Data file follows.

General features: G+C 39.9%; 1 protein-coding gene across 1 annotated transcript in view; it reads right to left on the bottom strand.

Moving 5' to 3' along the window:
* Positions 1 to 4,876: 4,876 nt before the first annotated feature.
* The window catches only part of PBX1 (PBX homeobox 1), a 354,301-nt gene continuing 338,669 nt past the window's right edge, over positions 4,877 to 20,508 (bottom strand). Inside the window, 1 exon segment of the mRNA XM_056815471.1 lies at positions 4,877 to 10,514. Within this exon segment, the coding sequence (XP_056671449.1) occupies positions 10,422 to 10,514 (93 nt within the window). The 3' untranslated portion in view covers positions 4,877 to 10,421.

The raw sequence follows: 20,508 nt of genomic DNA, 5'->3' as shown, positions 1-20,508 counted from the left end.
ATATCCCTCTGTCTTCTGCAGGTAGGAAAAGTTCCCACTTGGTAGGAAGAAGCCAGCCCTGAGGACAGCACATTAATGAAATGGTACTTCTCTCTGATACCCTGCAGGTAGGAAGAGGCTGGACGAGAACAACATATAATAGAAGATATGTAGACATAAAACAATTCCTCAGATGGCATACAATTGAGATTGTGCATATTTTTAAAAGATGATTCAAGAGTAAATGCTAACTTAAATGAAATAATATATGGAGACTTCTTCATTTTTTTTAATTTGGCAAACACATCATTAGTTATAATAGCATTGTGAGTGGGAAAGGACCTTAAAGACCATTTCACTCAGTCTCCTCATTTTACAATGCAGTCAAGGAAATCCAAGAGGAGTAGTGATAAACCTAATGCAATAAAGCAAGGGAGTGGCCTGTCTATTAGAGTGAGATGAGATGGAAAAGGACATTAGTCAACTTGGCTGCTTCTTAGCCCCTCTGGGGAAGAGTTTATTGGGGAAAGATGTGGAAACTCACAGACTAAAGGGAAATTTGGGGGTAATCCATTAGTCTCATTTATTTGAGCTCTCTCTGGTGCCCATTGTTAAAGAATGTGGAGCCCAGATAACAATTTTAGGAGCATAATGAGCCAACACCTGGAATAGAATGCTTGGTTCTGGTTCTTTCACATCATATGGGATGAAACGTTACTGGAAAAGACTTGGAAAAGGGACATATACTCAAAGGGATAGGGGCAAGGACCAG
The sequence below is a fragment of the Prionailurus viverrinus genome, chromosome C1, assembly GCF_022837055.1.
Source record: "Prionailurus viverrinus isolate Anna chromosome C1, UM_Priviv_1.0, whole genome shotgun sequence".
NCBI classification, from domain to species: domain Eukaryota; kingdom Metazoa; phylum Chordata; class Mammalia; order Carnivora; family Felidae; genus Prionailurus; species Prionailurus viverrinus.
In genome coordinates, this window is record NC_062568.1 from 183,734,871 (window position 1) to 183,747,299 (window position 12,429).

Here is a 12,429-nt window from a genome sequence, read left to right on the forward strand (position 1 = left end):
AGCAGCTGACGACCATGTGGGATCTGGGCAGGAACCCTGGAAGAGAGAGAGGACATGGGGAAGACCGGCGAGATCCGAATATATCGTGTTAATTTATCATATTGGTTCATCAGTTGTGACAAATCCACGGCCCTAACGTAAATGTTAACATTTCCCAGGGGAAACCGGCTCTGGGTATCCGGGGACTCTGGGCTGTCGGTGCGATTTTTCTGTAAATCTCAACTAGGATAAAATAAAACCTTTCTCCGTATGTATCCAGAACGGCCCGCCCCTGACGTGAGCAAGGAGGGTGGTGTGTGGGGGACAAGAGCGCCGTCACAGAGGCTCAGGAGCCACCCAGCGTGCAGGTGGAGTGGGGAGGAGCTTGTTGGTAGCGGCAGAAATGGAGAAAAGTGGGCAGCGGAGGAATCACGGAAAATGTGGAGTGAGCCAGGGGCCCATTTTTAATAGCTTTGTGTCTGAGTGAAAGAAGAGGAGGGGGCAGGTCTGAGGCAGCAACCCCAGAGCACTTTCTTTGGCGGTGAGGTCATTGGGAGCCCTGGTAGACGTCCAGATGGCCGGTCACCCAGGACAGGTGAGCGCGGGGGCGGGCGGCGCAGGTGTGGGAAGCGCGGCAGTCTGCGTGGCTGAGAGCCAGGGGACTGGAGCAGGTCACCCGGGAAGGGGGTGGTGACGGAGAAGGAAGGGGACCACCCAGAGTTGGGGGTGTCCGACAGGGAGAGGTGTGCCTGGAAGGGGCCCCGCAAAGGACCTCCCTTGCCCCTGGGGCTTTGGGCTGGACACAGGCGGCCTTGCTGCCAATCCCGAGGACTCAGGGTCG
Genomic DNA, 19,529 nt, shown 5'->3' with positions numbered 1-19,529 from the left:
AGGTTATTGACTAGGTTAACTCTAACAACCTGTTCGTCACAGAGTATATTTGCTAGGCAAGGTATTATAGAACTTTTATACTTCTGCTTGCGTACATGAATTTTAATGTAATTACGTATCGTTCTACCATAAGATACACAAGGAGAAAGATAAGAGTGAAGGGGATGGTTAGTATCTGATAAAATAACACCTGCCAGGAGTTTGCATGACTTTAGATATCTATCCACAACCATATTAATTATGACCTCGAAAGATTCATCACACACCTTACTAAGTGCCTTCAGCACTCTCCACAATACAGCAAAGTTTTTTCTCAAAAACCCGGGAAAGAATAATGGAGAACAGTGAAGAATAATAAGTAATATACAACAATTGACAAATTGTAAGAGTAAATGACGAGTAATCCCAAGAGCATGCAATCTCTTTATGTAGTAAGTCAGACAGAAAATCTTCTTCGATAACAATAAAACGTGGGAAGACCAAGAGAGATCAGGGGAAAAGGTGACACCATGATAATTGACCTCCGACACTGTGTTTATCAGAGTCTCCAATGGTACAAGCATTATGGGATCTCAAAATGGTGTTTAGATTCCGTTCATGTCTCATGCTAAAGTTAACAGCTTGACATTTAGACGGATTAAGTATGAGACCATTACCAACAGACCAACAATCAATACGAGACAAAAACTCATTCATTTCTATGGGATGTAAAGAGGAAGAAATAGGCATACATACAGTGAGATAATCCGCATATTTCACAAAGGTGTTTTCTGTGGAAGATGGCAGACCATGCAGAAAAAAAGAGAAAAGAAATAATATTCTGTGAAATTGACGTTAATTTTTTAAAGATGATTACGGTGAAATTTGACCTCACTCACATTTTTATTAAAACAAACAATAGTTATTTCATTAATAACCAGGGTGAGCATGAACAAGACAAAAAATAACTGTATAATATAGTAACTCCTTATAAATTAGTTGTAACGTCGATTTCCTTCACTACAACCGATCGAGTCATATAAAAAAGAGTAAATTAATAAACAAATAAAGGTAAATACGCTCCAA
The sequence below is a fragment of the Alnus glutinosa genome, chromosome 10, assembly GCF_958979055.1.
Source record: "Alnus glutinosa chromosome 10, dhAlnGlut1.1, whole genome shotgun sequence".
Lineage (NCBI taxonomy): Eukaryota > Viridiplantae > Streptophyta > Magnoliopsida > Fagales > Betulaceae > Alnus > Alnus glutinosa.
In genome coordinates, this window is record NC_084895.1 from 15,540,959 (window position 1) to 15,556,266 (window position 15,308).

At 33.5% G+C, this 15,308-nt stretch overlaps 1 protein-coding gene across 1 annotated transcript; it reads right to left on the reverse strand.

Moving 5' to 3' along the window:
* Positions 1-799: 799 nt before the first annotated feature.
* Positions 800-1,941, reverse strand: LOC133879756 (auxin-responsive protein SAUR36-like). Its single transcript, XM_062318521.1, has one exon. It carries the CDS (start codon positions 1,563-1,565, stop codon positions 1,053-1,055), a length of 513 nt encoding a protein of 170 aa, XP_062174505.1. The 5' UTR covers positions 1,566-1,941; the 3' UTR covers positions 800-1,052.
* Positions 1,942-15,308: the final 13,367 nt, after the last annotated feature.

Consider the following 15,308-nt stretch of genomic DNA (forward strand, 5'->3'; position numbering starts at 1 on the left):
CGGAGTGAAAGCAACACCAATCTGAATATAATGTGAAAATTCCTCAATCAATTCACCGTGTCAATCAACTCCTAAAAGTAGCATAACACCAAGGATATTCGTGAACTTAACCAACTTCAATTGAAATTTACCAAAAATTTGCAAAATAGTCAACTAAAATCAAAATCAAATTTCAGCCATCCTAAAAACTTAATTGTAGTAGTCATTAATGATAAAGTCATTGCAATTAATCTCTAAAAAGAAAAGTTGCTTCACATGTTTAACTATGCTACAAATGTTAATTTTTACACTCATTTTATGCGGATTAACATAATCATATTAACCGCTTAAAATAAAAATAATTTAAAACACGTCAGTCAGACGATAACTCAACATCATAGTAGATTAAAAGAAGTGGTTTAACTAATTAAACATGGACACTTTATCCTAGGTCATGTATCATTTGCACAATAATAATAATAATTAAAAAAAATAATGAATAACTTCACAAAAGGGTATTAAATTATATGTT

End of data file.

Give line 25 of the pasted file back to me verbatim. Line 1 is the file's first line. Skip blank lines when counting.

CGGAGTGAAAGCAACACCAATCTGAATATAATGTGAAAATTCCTCAATCAATTCACCGTGTCAATCAACTCCTAAAAGTAGCATAACACCAAGGATATTCGTGAACTTAACCAACTTCAATTGAAATTTACCAAAAATTTGCAAAATAGTCAACTAAAATCAAAATCAAATTTCAGCCATCCTAAAAACTTAATTGTAGTAGTCATTAATGATAAAGTCATTGCAATTAATCTCTAAAAAGAAAAGTTGCTTCACATGTTTAACTATGCTACAAATGTTAATTTTTACACTCATTTTATGCGGATTAACATAATCATATTAACCGCTTAAAATAAAAATAATTTAAAACACGTCAGTCAGACGATAACTCAACATCATAGTAGATTAAAAGAAGTGGTTTAACTAATTAAACATGGACACTTTATCCTAGGTCATGTATCATTTGCACAATAATAATAATAATTAAAAAAAATAATGAATAACTTCACAAAAGGGTATTAAATTATATGTT